Experts might have found a way to explain some of the recent recorded growth in methane levels in our atmosphere.
A team of researchers from the UK conducted studies that prove a significant boost in emissions originating from the wetlands of South Sudan. The scientists used data satellite data that indicate the mentioned region’s emissions raise global CH4 levels.
Professor Paul Palmer said: “There’s not much ground-monitoring in this region that can prove or disprove our results, but the data we have fits together beautifully. We have independent lines of evidence to show the Sudd wetlands expanded in size, and you can even see it in aerial imagery – they became greener.”
Methane, much like carbon dioxide, is a greenhouse gas that has become more and more concentrated in the atmosphere during the past years. However, emission levels haven’t been rising steadily. During the early 2000s, the levels stabilized for a while, but the concentration raised drastically in 2007 and 2014.
Currently, methane stands at just over 1,860 parts per billion by volume.
Experts have been debating the likely human activity-related sources, but there is also a natural component that needs to be taken into consideration.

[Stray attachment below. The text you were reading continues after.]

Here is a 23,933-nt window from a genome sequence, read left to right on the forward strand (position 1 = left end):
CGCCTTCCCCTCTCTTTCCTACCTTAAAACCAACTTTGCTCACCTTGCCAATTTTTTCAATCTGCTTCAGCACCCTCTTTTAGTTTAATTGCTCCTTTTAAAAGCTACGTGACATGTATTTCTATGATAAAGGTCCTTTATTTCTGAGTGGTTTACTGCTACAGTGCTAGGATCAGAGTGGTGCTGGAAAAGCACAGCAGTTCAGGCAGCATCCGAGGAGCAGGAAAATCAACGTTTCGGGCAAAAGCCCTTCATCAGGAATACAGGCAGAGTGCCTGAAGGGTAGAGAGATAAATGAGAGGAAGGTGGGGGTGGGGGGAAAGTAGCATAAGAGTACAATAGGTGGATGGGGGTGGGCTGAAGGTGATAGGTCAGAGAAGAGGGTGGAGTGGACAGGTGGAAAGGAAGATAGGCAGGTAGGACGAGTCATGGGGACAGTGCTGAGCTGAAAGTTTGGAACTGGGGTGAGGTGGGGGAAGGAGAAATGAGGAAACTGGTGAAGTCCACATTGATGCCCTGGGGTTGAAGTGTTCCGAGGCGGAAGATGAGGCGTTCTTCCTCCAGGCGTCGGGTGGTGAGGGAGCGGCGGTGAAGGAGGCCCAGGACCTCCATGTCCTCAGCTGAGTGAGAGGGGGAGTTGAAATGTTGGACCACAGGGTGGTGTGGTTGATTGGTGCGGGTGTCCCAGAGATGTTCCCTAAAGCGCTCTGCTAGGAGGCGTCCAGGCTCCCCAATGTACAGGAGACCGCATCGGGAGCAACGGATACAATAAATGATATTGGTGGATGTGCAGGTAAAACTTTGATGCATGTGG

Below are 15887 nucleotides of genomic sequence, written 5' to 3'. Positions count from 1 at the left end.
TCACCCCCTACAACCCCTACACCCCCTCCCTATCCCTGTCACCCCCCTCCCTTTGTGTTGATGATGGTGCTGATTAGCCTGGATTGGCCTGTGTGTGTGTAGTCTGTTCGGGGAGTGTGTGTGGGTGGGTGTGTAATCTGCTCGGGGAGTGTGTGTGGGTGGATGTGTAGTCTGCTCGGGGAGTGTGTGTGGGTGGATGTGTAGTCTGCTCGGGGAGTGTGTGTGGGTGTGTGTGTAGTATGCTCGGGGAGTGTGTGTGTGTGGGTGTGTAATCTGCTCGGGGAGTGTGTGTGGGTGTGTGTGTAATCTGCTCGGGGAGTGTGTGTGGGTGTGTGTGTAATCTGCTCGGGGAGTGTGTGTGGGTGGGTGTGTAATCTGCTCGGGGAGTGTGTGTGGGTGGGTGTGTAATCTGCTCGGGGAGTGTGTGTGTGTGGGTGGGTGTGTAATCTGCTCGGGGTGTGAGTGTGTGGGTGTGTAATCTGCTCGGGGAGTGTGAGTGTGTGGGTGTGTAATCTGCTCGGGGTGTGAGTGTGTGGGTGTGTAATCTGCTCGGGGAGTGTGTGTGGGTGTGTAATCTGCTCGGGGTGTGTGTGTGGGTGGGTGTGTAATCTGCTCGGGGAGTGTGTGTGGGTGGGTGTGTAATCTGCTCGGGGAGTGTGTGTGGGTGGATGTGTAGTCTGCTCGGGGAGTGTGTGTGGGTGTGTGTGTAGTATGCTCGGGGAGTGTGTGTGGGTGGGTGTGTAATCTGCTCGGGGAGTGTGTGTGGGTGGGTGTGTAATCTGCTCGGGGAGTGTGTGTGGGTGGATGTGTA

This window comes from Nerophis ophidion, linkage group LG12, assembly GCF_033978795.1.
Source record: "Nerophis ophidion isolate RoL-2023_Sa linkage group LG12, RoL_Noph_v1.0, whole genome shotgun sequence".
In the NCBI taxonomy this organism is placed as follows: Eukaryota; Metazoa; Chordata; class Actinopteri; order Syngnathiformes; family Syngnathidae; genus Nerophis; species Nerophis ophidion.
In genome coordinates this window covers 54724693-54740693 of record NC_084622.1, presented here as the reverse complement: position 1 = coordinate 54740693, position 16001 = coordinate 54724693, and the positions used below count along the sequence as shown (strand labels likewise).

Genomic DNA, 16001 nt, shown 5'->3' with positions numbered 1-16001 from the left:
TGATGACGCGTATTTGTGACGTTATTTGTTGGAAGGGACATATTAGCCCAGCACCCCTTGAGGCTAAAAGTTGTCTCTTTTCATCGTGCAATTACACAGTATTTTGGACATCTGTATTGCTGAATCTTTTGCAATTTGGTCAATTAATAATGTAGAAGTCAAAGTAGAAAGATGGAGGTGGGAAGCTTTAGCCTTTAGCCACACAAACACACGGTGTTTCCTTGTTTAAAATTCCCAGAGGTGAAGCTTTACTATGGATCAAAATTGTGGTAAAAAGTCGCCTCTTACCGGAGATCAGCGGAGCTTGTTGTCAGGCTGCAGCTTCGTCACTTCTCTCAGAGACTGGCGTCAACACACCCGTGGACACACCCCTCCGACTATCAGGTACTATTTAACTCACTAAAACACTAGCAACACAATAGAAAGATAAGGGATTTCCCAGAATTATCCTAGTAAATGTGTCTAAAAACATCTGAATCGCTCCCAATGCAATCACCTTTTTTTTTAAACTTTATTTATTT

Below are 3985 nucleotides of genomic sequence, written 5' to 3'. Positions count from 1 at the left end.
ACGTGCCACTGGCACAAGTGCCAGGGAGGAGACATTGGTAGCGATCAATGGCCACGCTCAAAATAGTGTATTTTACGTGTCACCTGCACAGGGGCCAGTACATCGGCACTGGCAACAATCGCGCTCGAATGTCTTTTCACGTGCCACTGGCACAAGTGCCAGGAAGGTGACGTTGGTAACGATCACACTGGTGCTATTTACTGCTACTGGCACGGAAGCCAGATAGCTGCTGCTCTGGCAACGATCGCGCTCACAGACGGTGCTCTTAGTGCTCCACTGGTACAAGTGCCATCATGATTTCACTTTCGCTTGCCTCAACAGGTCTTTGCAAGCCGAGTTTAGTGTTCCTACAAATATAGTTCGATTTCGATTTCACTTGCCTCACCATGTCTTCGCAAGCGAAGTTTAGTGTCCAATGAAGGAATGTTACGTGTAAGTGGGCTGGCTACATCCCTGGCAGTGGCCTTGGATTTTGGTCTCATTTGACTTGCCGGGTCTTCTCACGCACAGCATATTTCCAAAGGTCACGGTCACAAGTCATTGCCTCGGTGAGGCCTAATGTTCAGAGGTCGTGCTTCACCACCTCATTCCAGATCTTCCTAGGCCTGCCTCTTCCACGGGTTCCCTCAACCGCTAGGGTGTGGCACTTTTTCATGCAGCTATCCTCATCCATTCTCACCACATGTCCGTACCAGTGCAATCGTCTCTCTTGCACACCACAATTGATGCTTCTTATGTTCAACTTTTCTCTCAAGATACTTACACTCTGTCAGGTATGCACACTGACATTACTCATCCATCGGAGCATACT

The team of researchers used the Japanese GOSAT spacecraft to observe the wetlands of Africa, discovering significant rises in methane emissions in the 2011-2014 timeframe. Soil microbes in the wetlands are known to produce methane, so the team studied more satellite data sets. They discovered that the soil in the area had become wetter, with more water being held in the ground, which could have led to larger amounts of microbes in the soil.
Dr. Lunt told BBC: “It’s a huge area, so it’s not surprising that it’s pumping out a lot of methane. To give context – the Sudd is 40,000 sq km: two times the size of Wales. And being that big, we expect to see the emissions from space.”
The findings were published on December 11, 2019, in the journal Atmospheric Chemistry and Physics.